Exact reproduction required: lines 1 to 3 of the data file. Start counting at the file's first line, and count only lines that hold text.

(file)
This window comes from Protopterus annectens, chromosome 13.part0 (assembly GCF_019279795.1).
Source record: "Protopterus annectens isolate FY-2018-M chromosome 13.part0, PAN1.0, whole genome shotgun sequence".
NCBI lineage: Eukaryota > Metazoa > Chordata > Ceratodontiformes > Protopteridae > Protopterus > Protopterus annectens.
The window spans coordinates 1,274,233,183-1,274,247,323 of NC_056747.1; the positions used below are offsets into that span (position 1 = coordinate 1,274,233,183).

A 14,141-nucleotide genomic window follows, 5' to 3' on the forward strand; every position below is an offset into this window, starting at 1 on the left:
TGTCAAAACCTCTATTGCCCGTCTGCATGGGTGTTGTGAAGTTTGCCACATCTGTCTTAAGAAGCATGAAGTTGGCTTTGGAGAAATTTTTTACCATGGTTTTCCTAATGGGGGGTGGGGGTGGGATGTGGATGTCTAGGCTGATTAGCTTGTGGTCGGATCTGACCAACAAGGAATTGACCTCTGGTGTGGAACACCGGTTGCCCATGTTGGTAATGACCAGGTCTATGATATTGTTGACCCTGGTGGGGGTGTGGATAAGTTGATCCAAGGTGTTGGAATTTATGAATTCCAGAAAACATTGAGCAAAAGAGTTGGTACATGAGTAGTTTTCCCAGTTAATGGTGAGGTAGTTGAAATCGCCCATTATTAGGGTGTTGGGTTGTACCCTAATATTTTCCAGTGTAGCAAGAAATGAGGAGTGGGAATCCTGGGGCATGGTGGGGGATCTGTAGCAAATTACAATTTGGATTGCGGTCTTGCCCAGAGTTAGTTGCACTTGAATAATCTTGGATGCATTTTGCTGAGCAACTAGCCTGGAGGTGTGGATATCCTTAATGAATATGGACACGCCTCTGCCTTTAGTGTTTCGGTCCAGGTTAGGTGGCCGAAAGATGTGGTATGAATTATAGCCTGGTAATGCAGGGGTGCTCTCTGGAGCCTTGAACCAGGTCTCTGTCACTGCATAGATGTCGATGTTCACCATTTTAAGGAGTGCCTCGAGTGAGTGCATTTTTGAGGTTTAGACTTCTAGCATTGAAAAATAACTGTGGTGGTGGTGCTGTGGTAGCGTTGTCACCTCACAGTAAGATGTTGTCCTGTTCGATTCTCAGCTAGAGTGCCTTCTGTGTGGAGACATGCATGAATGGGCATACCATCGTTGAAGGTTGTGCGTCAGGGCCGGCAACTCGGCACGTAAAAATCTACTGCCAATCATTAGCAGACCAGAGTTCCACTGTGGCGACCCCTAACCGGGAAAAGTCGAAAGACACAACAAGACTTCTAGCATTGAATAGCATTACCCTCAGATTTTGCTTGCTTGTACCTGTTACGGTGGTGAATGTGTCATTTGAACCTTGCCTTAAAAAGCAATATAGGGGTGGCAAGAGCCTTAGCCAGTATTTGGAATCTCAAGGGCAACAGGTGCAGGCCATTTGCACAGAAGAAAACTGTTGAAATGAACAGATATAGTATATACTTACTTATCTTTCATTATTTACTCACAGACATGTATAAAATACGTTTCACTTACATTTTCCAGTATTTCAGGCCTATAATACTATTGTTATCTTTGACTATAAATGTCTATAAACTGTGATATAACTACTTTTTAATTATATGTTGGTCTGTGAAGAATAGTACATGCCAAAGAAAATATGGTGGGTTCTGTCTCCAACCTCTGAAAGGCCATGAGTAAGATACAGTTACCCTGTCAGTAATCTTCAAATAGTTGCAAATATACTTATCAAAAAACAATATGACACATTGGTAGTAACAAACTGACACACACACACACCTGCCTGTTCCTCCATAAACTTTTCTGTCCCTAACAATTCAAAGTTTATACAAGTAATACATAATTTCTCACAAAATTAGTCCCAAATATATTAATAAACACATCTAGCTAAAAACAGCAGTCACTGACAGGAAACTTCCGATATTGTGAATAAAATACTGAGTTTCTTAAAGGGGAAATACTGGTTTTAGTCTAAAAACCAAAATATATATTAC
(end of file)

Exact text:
This window comes from Protopterus annectens, chromosome 13.part0 (assembly GCF_019279795.1).
Source record: "Protopterus annectens isolate FY-2018-M chromosome 13.part0, PAN1.0, whole genome shotgun sequence".
NCBI lineage: Eukaryota > Metazoa > Chordata > Ceratodontiformes > Protopteridae > Protopterus > Protopterus annectens.